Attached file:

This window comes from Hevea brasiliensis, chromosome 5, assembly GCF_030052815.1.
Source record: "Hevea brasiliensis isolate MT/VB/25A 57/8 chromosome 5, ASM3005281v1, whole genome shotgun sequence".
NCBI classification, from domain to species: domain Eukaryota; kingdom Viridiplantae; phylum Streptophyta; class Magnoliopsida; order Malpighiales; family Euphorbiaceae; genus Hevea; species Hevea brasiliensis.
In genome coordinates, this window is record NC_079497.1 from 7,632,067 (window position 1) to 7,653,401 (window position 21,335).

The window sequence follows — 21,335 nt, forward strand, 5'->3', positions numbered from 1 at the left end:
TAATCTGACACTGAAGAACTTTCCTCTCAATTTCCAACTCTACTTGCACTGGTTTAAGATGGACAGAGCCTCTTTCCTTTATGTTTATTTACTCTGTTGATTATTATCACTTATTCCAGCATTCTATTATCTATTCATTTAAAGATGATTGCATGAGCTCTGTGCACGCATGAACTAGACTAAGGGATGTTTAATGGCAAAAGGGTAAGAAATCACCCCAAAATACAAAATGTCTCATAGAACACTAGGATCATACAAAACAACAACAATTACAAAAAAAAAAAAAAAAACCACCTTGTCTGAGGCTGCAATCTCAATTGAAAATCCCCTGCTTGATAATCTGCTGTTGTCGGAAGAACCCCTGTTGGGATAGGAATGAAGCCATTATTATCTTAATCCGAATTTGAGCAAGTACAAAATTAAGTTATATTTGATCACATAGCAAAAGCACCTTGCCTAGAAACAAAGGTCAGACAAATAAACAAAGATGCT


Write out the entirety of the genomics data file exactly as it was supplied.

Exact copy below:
This window comes from Hevea brasiliensis, chromosome 5, assembly GCF_030052815.1.
Source record: "Hevea brasiliensis isolate MT/VB/25A 57/8 chromosome 5, ASM3005281v1, whole genome shotgun sequence".
NCBI classification, from domain to species: domain Eukaryota; kingdom Viridiplantae; phylum Streptophyta; class Magnoliopsida; order Malpighiales; family Euphorbiaceae; genus Hevea; species Hevea brasiliensis.
In genome coordinates, this window is record NC_079497.1 from 7,632,067 (window position 1) to 7,653,401 (window position 21,335).

The window sequence follows — 21,335 nt, forward strand, 5'->3', positions numbered from 1 at the left end:
TAATCTGACACTGAAGAACTTTCCTCTCAATTTCCAACTCTACTTGCACTGGTTTAAGATGGACAGAGCCTCTTTCCTTTATGTTTATTTACTCTGTTGATTATTATCACTTATTCCAGCATTCTATTATCTATTCATTTAAAGATGATTGCATGAGCTCTGTGCACGCATGAACTAGACTAAGGGATGTTTAATGGCAAAAGGGTAAGAAATCACCCCAAAATACAAAATGTCTCATAGAACACTAGGATCATACAAAACAACAACAATTACAAAAAAAAAAAAAAAAACCACCTTGTCTGAGGCTGCAATCTCAATTGAAAATCCCCTGCTTGATAATCTGCTGTTGTCGGAAGAACCCCTGTTGGGATAGGAATGAAGCCATTATTATCTTAATCCGAATTTGAGCAAGTACAAAATTAAGTTATATTTGATCACATAGCAAAAGCACCTTGCCTAGAAACAAAGGTCAGACAAATAAACAAAGATGCT